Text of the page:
Saturday, April 2, 2011


Biopsy day arrives. The radiologist is right. It doesn't hurt! She takes four separate tissue samples using a large core needle that makes a clicking sound each time it captures my flesh. She comments on how relaxed I am, that I'm "in the zone." Wait a minute. Am I supposed to be "in the zone"? Why am I IN THE ZONE? As I lay on the exam table, I begin to realize this whole thing may be a bit more serious than I have allowed myself to believe. So I formulate a few questions to ask the radiologist when she returns to the room.

But she never does. 

Instead, the technician hands me an ice pack which I am to use 20 minutes on, 20 minutes off. She also mentions that I will be hearing the pathology results directly from my primary care physician — not the imaging center. I know this is code for "I'm sorry you are about to go out of your mind with worry while you wait days and days and days until you finally get your results but please don't call us, we can't tell you anything." Suddenly I am scared.

I decide to share my concern with two close friends, one on the east coast, one on the west. Both listen and calm me and tell me they are sure it is nothing at all. We make a pact, the three of us: No news is good news. “I'll call only if it's bad news," I say.

That evening, when my husband comes home from work, he finds me lying on the couch watching TV,  a thick scarf loosely draped around my neck to hide the ice pack still inside my bra. He suspects nothing. (I figure if this turns ugly, there will be plenty of time to tell him something.)

But I'm starting to act weird. I jump when the phone rings. I don't feel comfortable keeping this from him just to save him the worry. So the night before I find out my fate, I share my little secret. He is nonreactive, yet concerned. He says he is glad I waited to tell him. And it would have been OK too if I had waited until I actually knew. (Do I know my husband or what?)  

As expected, it takes days before the phone finally rings. My primary physician, Dr. S., is a very friendly, upbeat man, and I'm certain I'll hear it in the tone of his voice if the results are not what I am expecting. So I am thrilled when I pick up the phone and find his joyful voice on the other end.

Him: "Well, I have your test results!" 

Me: "Yea! I am so glad."  I slide my relieved body into the kitchen chair.

Him: "Unfortunately, it IS cancer." 

Me (long pause): "I was not expecting that."  Uh, wow.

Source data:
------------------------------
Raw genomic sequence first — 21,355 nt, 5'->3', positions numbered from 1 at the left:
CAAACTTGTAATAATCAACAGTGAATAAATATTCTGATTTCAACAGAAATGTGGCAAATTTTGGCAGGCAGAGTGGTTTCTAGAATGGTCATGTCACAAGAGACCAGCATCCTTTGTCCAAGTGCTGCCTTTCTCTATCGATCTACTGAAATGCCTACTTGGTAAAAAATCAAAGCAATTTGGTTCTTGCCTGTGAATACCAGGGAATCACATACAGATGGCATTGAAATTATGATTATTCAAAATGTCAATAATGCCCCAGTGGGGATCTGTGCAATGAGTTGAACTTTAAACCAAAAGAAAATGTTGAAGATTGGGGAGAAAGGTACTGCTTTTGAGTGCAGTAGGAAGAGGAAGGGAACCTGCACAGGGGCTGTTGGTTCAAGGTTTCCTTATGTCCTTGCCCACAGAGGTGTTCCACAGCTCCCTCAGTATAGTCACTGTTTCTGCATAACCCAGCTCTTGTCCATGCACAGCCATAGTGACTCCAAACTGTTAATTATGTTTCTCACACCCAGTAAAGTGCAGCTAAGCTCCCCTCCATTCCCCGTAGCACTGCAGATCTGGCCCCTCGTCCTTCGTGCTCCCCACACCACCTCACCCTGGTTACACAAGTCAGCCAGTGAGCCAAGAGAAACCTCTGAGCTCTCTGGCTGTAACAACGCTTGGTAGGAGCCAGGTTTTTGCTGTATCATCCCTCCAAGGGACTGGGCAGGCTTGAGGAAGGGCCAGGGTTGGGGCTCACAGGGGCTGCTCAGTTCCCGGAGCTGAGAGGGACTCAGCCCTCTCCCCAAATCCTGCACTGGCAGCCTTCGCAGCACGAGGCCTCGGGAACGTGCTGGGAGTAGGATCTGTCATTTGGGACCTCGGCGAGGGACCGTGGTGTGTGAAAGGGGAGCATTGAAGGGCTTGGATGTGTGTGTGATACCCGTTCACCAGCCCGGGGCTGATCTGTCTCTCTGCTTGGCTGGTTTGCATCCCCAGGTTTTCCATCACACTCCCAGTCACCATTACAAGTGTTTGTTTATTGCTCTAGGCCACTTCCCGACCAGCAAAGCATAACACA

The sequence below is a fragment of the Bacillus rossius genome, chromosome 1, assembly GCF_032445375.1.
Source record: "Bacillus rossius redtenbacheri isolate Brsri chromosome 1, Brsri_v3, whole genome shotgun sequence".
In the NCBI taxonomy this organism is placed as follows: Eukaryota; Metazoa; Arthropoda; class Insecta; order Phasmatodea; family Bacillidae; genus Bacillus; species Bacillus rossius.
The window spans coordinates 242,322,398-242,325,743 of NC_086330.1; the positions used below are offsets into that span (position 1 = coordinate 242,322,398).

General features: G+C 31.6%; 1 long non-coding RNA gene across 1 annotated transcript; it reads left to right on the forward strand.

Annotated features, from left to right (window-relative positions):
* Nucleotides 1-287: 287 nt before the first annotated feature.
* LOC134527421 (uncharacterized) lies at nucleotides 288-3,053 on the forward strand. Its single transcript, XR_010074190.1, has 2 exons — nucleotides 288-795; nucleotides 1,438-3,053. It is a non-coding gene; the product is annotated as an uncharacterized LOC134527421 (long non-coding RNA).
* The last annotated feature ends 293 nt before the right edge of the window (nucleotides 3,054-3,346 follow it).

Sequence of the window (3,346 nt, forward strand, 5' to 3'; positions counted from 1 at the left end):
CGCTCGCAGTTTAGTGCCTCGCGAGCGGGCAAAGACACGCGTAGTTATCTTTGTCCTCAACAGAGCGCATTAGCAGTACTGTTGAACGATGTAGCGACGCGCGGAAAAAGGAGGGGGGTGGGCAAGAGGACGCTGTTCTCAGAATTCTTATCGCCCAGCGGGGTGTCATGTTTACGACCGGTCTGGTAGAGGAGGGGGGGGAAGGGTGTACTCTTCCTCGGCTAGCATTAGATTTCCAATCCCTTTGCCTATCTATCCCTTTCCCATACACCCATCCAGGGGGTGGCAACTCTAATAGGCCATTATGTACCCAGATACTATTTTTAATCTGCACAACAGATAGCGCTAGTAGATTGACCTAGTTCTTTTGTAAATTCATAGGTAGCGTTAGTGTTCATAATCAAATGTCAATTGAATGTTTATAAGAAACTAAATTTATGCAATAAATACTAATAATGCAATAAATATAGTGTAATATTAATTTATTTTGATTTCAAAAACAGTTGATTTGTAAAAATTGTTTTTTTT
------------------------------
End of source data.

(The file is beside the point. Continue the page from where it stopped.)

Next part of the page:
He starts to rattle off preliminary findings as the hair on the back of my neck stands up. My face becomes flush. My hand shakes as I jot down the few words I manage to hear through the verbal assault that is pummeling my brain.

"Invasive ductal carcinoma." (It's the most common type of breast cancer; that's a good thing because the medical community has a lot of experience treating it.)

"Well differentiated." (Sounds bad, but generally means slow growing, so that's also good.) 

"Not a tumor." (It's a mass that looks like breast tissue but has cancer cells in it. That's also good. Still, I can't help but think of Arnold in Kindergarten Cop... It's not a tuma!)

"One inch in size." That's just an estimate. I will need a lumpectomy and a lymph node biopsy to know for sure what we are dealing with. 

I don't remember anything else, except telling Dr. S. that we can talk more about all this tomorrow — because, odd as it may seem, I had an appointment for a general checkup with him the very next morning. An appointment I made three months ago. Before any of this started.

Do do do do. Do do do do. (See Curtain of Dread to continue with my story.)



  1. Renn,
    How did you manage to keep it from your husband? I'm terrible at keeping quiet...

    I like your visual here - kinda reminds me of mine! You can almost "see" the anxiety in your handwriting.

    And the fact you had an appointment previously scheduled for the very next day, that's uncanny.

    Thanks for linking to your post. It does sort of feel as if we're "joined at the hip" doesn't it?

  2. Nancy: My husband lost his first wife to breast cancer. I couldn't bear to put him through the worry of a biopsy if it turned out to be nothing to worry about. That's how I was able to block it out and rest in denial. I really thought it would come back benign. I mean, what are the odds that one man could have two wives with breast cancer? (Apparently not as remote as I thought.)

    Yes, you and I (and a heap of others) are forever joined at the hip. ;-)


Your comments are encouraging — and encouraged!